Kabul, Mar 23 (EFE).- The Taliban Wednesday barred Class 7 to 12 girls from attending schools pending a decision on their uniform designs according to Islamic law, in a sudden departure from their earlier announcement that all Afghan females would be allowed to attend classes this week.
The fresh order to keep the secondary schools for girls closed came immediately after the institutions reopened in Afghanistan for the first time after the Islamists seized power in August last year.
“The secondary and high schools will be closed until further notice. The schools will start after the uniform is designed according to the Sharia law, Afghan customs, and culture,” said an education ministry statement.
The female head of a government secondary school for girls in Kabul told EFE that everyone was looking forward to the school reopening following the promises by the Taliban over the weekend.
“All students and teachers were very happy to return to school. But this morning I received a message from the district education authorities that girls between classes 7 and 12 (aged 12-18) should wait for another permission,” she said.
The news came as a setback to the Afghan girls, who were upbeat about returning to school after more than seven months of closure and uncertainty.
Alia, 16, told EFE she was “very excited to return to school” and to meet other students, teachers, and friends but now had to return in disappointment.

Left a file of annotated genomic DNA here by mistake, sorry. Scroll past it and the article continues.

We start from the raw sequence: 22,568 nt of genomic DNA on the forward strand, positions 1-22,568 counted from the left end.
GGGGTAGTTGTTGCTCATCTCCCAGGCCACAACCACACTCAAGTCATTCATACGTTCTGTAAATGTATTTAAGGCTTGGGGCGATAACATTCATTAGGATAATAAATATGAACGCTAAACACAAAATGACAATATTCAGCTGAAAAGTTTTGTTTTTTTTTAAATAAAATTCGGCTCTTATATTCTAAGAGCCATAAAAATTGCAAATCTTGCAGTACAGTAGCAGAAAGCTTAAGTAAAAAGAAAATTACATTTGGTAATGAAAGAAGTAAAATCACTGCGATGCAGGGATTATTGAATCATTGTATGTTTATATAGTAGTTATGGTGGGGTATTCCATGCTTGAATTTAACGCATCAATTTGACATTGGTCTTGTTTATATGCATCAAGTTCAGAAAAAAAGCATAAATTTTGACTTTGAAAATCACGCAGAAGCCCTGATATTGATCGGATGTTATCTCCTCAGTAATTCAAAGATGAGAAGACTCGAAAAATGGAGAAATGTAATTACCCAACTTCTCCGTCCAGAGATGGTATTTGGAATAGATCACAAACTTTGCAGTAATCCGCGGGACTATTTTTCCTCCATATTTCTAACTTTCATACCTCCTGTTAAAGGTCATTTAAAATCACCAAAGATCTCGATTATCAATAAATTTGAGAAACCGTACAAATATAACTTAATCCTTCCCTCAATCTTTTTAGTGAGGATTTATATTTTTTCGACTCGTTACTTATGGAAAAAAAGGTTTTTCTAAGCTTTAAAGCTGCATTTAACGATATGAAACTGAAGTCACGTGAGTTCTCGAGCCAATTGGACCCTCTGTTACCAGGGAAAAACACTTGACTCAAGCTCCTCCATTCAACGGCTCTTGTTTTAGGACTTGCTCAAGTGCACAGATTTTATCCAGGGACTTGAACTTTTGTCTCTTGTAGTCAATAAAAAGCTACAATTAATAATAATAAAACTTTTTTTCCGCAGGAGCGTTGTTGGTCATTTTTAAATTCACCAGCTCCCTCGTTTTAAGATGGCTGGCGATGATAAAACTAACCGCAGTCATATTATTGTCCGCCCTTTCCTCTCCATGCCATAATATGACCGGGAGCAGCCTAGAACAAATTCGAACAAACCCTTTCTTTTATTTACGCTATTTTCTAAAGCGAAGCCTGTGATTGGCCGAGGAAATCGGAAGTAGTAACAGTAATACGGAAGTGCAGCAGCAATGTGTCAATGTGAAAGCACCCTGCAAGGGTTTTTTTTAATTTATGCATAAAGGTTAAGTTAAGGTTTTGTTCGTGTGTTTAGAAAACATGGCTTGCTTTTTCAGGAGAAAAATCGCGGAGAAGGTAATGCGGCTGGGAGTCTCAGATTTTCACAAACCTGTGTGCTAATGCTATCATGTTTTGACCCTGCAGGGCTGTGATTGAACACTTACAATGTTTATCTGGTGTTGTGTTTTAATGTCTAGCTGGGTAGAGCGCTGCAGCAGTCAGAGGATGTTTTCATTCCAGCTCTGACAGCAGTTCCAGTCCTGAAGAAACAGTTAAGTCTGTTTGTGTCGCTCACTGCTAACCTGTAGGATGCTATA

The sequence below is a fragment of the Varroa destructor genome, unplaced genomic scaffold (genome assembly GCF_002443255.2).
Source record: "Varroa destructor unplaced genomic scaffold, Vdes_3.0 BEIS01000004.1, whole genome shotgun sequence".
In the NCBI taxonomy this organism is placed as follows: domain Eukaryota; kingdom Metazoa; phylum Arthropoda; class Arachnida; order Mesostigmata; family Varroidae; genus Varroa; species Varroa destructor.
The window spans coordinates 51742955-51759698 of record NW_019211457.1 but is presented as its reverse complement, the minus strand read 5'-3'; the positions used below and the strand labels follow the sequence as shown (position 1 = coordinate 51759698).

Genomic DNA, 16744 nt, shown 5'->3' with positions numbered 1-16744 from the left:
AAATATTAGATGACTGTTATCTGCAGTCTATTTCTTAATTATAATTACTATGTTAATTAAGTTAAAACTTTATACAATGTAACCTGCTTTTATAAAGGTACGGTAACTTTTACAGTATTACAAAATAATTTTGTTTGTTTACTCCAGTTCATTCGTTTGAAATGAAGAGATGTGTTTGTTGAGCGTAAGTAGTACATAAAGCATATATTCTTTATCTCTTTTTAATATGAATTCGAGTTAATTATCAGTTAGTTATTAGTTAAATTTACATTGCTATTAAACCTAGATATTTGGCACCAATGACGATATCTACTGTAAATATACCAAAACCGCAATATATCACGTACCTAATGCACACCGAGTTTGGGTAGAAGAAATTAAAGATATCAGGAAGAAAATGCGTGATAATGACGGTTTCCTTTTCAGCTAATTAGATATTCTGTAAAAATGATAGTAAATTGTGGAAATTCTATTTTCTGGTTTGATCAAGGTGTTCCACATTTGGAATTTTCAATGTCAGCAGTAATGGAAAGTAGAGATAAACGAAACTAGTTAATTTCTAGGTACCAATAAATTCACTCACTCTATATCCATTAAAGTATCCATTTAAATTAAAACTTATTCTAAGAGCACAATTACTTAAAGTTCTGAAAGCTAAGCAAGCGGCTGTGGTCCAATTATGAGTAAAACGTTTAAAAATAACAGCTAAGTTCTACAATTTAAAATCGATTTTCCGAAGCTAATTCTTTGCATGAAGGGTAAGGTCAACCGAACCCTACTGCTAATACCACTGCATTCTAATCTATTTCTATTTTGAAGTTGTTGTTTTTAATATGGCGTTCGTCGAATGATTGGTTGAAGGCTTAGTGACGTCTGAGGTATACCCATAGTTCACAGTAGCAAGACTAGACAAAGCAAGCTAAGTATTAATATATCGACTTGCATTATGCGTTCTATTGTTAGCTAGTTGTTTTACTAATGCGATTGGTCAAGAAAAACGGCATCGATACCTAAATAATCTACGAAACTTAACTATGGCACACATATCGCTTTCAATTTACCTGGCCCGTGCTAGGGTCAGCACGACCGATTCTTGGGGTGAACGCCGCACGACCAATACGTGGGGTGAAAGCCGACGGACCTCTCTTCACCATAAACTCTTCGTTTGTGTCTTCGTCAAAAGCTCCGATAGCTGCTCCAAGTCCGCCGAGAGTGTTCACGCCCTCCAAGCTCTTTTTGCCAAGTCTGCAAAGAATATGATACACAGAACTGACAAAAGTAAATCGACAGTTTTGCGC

The United Nations special representative in Afghanistan, Deborah Lyons, too expressed her concern on Twitter over the “disturbing reports that female students above the sixth grade will not be invited back to school by the authorities.”
The international community has been pressurizing the Taliban to safeguard rights for all, especially women.
On Saturday, the Taliban government had announced that all girls would be allowed to return to schools in the country after the winter break on Wednesday.
“It is a pleasure to announce that all schools for boys and girls will start on Mar.23 as per the new procedure in line with Islamic law,” Aziz Ahmad Rehan, spokesperson of the education ministry, told EFE on Saturday.
The Islamists said they had temporarily shut schools for senior girls to “adapt” their education to Islamic or Sharia law, while the primary school had remained open for all.
Allowing girls of all ages to attend schools has been one of the most crucial demands set by the international community after the Islamists came to power.
The international community has demanded that the Taliban guarantee rights of all Afghans, especially women, to restore the flow of humanitarian aid into the war-battered country.
Last month, the Islamists reopened universities and allowed female students to attend classes.
But they have not allowed co-education as was the case earlier with government and private institutions.
The government has segregated the classroom timings based on the gender of the students.
The international community has closely followed the Taliban government, hoping that the new rulers would distance themselves from the hardline of the Islamist regime during its rule from 1996 to 2001.
The then Taliban rulers had banned girls from schools, and the women remained confined to their homes. EFE